# [Tutor] trying to understand the logic of functions

Gregor Lingl glingl at aon.at
Wed Apr 7 03:13:14 EDT 2004

```Hi Peter!

I tried to rewrite your recent posting, just using
different terms. I hope this sheds a different light
on this topic. What do you think of this?

1. a function is defined thus:

def NAME(LIST OF PARAMETERS):
STATEMENTS

2. when a function is called:

it takes [gets passed] an argument [object
(i. e. const or name or expression (*))],

and returns a result [return value, i.e. another object],
or performs an action;

3. variables are the names for objects;

parameters are the names used in the definition of a function,
inside the parentheses, to refer to the objects which will be
passed as arguments when the function is called;

4. function names, as well as parameter names
can be arbitrary; they are not what gets stored in
memory and manipulated by the function when it is called; they are
just names;

5. statements can assign names to objects; an example is a
statement which assigns a name to the object returned by a function
e.g.:

name = function (argument);

thus, a parameter [which is a name] can be the result of a *function call*,
i.e. its result is the argument of its parent function: e.g.:

fun1 (fun2()), or even
fun1 (fun2(fun3(argument)))

There is a very important difference between a function call and a
function. if you
use a function call as argument, the resulting object is bound to the
parameter (name).

But you can also use function(-objects) as arguments, in order to call them
somewhere in the body of the function to be defined. I think this is a
*somewhat*
advanced topic - therefore here a very short example to clarify it:

>>> def square(x):
return x*x

>>> def cubus(x):
return x*x*x

>>> def table(fun):
for x in range(5):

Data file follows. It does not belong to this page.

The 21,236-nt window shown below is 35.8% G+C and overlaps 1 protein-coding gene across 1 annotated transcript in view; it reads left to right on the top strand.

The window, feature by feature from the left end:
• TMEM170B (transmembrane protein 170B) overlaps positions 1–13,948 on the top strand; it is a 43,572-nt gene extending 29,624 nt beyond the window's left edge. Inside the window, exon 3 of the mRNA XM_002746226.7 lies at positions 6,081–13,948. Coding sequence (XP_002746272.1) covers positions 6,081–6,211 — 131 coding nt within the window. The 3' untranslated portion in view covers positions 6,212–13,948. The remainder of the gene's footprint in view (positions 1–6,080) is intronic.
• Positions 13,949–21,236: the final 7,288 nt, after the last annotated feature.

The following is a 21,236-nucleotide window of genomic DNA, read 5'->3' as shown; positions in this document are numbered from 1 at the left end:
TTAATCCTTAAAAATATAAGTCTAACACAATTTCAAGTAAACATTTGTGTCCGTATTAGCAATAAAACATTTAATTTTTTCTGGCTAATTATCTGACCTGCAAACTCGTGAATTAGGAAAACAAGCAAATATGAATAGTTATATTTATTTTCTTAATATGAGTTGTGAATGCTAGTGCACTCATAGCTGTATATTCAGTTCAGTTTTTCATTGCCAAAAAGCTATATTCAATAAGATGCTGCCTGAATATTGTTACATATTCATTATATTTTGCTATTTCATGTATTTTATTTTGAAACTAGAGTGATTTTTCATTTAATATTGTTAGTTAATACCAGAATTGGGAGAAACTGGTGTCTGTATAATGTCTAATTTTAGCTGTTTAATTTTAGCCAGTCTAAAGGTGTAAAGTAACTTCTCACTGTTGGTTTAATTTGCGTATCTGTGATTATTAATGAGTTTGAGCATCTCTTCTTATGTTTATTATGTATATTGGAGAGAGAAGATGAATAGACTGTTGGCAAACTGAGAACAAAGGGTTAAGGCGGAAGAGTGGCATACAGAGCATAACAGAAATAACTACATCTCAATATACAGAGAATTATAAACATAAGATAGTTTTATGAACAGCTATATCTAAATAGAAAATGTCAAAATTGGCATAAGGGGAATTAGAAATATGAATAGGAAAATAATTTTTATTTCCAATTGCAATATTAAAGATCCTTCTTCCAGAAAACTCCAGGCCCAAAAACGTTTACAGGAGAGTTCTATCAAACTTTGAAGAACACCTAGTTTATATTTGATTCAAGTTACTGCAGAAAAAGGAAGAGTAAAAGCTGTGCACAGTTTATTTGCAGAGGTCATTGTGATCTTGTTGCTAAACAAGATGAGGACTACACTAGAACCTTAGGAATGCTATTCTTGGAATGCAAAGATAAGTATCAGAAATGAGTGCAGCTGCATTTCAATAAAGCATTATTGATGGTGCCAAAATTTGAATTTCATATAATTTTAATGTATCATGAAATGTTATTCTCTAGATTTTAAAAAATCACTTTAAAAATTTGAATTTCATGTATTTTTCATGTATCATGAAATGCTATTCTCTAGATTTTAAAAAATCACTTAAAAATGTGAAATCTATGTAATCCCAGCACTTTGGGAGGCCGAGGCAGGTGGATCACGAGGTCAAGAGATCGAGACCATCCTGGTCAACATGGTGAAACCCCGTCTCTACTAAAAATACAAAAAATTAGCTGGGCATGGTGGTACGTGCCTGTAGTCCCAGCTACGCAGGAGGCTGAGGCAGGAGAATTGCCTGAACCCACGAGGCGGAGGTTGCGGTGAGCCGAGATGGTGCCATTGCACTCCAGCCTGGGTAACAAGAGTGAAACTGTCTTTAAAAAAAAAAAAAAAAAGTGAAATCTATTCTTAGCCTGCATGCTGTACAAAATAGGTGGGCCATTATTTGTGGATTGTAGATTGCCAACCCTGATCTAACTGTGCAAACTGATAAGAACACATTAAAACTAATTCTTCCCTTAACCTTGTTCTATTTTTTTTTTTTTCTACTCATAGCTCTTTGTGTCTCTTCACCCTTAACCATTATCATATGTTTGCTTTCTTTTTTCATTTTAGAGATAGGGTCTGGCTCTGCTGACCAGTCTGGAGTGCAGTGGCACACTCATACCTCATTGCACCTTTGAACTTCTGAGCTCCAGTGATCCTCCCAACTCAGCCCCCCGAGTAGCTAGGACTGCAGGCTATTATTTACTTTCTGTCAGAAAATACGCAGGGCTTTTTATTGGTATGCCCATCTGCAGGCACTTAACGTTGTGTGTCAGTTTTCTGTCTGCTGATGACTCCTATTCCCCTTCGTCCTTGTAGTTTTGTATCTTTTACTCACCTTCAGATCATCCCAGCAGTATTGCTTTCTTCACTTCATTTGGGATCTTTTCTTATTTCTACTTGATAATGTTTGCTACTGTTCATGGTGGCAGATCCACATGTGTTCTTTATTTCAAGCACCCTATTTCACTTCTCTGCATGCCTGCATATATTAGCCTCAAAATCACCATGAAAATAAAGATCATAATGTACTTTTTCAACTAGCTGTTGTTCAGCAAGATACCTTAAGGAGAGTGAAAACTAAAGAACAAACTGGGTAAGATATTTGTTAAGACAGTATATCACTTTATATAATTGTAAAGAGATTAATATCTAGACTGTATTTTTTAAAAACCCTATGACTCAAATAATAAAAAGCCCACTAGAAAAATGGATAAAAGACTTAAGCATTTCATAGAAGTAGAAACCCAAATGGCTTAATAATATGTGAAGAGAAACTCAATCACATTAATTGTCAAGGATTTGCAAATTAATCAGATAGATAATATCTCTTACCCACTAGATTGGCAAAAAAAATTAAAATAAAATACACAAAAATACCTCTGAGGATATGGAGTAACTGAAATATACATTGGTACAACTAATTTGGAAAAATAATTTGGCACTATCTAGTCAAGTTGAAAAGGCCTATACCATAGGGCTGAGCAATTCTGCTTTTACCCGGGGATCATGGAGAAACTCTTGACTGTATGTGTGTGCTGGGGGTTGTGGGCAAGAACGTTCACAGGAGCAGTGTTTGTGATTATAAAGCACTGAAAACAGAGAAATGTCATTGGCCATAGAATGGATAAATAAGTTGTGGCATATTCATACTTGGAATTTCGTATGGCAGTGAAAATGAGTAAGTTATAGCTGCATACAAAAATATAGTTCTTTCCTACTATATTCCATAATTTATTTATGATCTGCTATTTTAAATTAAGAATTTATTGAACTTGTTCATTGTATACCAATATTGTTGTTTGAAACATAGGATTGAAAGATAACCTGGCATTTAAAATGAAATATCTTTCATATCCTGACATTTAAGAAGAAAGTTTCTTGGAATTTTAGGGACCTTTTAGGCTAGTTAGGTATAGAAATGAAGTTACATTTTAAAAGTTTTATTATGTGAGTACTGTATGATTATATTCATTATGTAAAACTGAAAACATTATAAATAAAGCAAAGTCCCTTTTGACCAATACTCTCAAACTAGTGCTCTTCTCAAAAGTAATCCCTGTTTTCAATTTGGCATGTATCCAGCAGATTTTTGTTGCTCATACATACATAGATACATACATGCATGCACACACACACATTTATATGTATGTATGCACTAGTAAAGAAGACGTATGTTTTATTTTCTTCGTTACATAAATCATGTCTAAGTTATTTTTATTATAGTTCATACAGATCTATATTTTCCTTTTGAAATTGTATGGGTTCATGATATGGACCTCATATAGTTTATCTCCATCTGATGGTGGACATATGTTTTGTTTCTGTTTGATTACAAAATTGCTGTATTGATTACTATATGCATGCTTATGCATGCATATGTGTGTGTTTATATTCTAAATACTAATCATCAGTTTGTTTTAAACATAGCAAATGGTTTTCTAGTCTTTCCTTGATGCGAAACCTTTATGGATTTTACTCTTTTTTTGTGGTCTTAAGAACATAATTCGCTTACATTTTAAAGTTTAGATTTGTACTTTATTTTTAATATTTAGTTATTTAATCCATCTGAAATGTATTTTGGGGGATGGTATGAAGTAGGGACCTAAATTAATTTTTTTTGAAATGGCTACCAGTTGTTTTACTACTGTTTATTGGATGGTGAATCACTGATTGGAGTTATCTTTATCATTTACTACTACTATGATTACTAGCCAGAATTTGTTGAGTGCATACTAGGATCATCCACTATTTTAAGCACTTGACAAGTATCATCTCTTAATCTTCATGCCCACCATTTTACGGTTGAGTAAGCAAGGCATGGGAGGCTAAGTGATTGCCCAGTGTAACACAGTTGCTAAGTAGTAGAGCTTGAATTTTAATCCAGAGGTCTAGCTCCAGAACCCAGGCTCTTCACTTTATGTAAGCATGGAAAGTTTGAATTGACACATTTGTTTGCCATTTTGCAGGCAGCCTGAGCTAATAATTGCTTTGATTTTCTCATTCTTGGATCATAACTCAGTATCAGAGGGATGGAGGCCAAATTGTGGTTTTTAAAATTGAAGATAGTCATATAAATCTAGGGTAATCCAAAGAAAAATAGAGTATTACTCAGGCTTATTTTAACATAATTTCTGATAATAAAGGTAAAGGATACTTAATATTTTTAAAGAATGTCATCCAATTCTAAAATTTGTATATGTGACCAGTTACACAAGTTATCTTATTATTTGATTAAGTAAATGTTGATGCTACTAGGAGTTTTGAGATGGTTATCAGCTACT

print x, fun(x)

>>> table(square)
0 0
1 1
2 4
3 9
4 16
>>> table(cubus)
0 0
1 1
2 8
3 27
4 64
>>>

(*) strictly speaking constants and names are also expression (albeit
simple ones in
contrast to compound expressions)

Regards,
Gregor

peter hodgson schrieb:

>On Monday 22 March 2004 20:47, python_simpleton wrote that terms like
>'parameter' were confusing;
>
>here's another newbie's attempt to sort out parameter's node of terms:
>
>1. a function is defined thus:
>
>   def NAME(LIST OF PARAMETERS):
>       STATEMENTS
>
>2. when a function is called:
>
>   it takes [gets passed] an argument [value or variable],
>
>   and returns a result [return value],
>   or performs an action;
>
>3. variables are the boxes for values;
>
>   parameters are the variables used in the definition of a function,
>   inside the parentheses, to refer to the value[s] which will be
>   passed as arguments when the function is called;
>
>4. function names, as well as the names of variables [incl.
>   parameters] can be arbitrary; they are not what gets stored in
>   memory and manipulated by the function when it is called; they are
>   just labelled boxes;
>
>5. statements can assign values to variables; an example is a
>   statement which assigns the return value of a function to a
>   variable; e.g.:
>
>   variable = function (argument);
>
>thus, a parameter [which is a variable] can be a function,
>i.e. its result is the argument of its parent function: e.g.:
>
>   fun1 (fun2()), or even
>   fun1 (fun2(fun3(argument)))
>
>
>
>
>
>
>
>
>
>_______________________________________________
>Tutor maillist  -  Tutor at python.org
>http://mail.python.org/mailman/listinfo/tutor
>
>
>
>

```